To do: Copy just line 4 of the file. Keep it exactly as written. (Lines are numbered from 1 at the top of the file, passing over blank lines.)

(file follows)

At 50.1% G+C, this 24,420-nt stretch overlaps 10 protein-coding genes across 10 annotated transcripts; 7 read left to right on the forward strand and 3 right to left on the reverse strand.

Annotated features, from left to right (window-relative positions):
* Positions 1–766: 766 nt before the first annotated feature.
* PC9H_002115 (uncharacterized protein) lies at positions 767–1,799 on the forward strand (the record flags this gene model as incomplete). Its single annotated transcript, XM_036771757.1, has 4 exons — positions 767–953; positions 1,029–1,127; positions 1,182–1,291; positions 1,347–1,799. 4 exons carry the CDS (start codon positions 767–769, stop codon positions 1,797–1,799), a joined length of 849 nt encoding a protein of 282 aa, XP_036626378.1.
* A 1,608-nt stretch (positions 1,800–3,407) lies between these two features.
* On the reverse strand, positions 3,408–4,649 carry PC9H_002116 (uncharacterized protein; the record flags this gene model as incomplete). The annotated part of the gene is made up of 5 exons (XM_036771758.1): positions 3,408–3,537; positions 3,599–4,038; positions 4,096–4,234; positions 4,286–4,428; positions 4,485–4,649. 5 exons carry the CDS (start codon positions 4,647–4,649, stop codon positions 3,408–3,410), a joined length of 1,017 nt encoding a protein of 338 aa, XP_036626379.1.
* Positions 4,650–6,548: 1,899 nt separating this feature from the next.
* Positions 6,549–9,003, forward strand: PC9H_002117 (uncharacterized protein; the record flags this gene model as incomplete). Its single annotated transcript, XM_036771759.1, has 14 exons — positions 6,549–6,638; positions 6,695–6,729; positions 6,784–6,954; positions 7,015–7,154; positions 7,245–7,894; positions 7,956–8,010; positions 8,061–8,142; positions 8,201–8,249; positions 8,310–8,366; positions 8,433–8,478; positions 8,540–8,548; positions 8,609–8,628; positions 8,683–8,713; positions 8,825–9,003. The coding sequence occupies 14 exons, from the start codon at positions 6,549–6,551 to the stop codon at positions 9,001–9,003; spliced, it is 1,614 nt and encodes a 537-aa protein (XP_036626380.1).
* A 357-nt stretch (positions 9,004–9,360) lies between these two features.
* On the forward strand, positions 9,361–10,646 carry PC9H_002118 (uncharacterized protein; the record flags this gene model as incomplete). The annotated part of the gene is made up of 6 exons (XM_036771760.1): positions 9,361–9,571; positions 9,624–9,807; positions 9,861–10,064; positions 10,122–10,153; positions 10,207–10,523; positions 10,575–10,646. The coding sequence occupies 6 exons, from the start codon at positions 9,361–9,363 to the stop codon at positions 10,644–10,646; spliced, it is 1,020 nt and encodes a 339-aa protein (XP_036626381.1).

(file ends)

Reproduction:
* PC9H_002115 (uncharacterized protein) lies at positions 767–1,799 on the forward strand (the record flags this gene model as incomplete). Its single annotated transcript, XM_036771757.1, has 4 exons — positions 767–953; positions 1,029–1,127; positions 1,182–1,291; positions 1,347–1,799. 4 exons carry the CDS (start codon positions 767–769, stop codon positions 1,797–1,799), a joined length of 849 nt encoding a protein of 282 aa, XP_036626378.1.